A new study conducted by researchers from Duke University Medical Center explored some of the best ways for consumers to deal with the picky eaters in their lives. According to their findings, support and encouragement are likely to produce better outcomes than more forceful, intense measures when it comes to food aversions.
“It is robust confirmation for what had been out there in the literature and reinforces the concept that children feeling forced or pressured to eat is not helpful,” said researcher Nancy Zucker, Ph.D.
Approaching picky eaters with support
For the study, the researchers surveyed more than 19,000 people who claimed they were picky eaters. The participants shared their personal experiences with food aversions, including the ways that those closest to them handled their pickiness. The team then used artificial intelligence to better understand how those experiences emotionally impacted the participants.
“From a technical perspective, this study used an AI application that understands language, not just words and sentences, but concepts of paragraphs, which was imperative here,” said researcher J. Matías Di Martino, Ph.D. “By getting the positive and negative emotions, it enables us to analyze the comprehensive memories of nearly 20,000 people.”
The biggest takeaway from the study was that when participants felt forced to eat, it wasn’t a positive experience. Conversely, more encouraging and supportive efforts led to better outcomes.
The study showed that strategies such as asking for help with food preparation, explaining the nutritional benefits of certain foods, and being flexible with meals were associated with more positive emotional responses. The participants also agreed that being asked to eat was a better method than being told they had to eat.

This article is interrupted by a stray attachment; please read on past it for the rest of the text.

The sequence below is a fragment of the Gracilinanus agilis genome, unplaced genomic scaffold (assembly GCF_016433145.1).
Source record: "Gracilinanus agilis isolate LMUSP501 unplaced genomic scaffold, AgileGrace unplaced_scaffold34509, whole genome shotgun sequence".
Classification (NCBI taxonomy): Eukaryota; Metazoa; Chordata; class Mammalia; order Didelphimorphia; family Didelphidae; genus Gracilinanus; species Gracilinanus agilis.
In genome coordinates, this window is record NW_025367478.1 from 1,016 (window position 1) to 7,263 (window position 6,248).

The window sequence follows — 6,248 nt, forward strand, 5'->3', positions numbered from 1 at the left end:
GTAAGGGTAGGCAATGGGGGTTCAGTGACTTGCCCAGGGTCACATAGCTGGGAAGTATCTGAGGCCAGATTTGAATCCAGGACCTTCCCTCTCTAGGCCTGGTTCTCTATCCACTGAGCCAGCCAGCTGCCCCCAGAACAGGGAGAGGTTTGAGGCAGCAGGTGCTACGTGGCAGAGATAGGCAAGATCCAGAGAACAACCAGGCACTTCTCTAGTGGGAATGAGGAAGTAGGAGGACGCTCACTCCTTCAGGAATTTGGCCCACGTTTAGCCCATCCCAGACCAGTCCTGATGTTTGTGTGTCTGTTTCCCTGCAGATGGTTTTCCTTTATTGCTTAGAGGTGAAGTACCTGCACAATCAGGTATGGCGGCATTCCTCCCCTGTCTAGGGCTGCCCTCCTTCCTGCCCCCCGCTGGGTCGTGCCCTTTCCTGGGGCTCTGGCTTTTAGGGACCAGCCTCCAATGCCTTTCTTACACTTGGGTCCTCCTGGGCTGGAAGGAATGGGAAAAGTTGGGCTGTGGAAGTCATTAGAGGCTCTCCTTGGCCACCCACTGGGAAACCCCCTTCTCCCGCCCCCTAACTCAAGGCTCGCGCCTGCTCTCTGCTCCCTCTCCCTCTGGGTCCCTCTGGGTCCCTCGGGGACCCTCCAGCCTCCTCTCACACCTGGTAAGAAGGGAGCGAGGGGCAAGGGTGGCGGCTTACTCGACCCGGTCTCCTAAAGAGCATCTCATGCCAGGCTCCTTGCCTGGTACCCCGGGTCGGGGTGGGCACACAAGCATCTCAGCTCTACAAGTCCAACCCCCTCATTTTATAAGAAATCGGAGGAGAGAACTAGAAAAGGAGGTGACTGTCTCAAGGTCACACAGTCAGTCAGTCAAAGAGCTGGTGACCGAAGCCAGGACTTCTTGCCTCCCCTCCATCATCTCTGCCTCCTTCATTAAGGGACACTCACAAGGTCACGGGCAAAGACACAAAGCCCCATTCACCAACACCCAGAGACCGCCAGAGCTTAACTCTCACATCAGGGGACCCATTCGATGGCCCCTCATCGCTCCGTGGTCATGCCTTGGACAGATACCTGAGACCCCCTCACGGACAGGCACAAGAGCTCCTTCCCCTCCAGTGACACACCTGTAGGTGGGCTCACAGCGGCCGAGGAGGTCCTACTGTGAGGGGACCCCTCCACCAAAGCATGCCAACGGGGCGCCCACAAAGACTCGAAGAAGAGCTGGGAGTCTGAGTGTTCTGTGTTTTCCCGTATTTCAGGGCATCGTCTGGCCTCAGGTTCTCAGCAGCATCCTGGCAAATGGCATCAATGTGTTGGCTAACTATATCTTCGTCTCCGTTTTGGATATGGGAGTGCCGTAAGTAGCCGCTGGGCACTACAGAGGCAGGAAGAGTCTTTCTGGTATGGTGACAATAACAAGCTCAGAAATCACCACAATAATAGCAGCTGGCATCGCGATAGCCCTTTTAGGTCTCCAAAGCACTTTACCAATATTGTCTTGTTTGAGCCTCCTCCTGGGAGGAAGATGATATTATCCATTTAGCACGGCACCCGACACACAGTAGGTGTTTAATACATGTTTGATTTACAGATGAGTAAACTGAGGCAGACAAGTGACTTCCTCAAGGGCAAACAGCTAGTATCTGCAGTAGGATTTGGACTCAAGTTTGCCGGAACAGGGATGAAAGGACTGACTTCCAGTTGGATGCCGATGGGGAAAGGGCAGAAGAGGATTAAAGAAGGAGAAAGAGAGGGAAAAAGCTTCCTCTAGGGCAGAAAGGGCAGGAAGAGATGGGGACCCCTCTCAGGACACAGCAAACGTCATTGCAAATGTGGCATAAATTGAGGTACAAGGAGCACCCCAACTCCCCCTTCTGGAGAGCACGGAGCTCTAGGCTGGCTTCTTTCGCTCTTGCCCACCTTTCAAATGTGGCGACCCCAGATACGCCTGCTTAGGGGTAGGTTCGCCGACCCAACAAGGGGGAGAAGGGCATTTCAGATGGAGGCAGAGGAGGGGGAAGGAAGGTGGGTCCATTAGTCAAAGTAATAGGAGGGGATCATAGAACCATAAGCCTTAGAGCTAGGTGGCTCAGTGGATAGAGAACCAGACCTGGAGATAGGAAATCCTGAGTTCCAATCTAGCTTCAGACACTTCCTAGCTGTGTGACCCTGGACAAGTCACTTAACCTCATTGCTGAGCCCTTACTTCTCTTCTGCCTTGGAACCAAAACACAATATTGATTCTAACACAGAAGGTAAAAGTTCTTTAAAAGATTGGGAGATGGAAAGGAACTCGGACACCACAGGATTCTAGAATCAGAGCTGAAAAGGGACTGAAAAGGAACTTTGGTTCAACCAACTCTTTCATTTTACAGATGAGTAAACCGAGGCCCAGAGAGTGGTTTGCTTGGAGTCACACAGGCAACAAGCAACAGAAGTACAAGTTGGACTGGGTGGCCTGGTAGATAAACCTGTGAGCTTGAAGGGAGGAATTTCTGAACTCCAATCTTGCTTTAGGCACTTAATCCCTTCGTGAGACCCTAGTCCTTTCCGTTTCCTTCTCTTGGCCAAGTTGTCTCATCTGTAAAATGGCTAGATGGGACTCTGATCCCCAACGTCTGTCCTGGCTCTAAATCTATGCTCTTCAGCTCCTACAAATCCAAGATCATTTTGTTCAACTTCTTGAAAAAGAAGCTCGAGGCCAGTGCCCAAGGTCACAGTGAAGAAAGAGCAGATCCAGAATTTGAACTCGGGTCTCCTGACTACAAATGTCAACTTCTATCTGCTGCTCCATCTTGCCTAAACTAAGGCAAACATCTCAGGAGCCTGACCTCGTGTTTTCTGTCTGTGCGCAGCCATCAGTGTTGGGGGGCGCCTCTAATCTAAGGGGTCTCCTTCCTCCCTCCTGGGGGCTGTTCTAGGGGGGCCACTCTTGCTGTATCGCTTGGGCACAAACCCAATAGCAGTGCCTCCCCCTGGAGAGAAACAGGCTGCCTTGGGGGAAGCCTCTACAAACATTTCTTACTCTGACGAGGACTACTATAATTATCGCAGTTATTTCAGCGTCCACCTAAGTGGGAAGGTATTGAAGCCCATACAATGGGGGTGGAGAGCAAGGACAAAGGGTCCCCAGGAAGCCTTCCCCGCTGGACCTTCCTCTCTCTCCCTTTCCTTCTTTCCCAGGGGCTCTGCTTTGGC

“It’s not surprising that positive approaches were favored, but it is surprising how overwhelming that position was among this group of adults,” said Dr. Zucker.
The toll on mental health
The researchers explained that severe food aversions may be linked with the mental health condition known as Avoidant/Restrictive Food Intake Disorder (ARFID). This goes beyond just not liking certain foods; consumers struggling with ARFID can feel shame around meal times and general emotional distress when it comes to eating. This can also affect health and nutrition, leading to significant weight loss or a lack of certain nutrients.
Under these circumstances, the researchers learned that even positive encouragement isn’t always going to lead to better situations with food. While having a positive attitude can help consumers with ARFID, avoiding certain foods is likely to remain a concern throughout adulthood.
“To our knowledge, there is no published research that identifies effective feeding strategies for those with ARFID,” Dr. Zucker said. “Figuring out the best way to feed a child with severe food avoidance can be exhausting and stressful for parents, so providing guidance is essential to improve the social and emotional eating environment for their children and reduce the distress that both parents and children have at mealtimes.”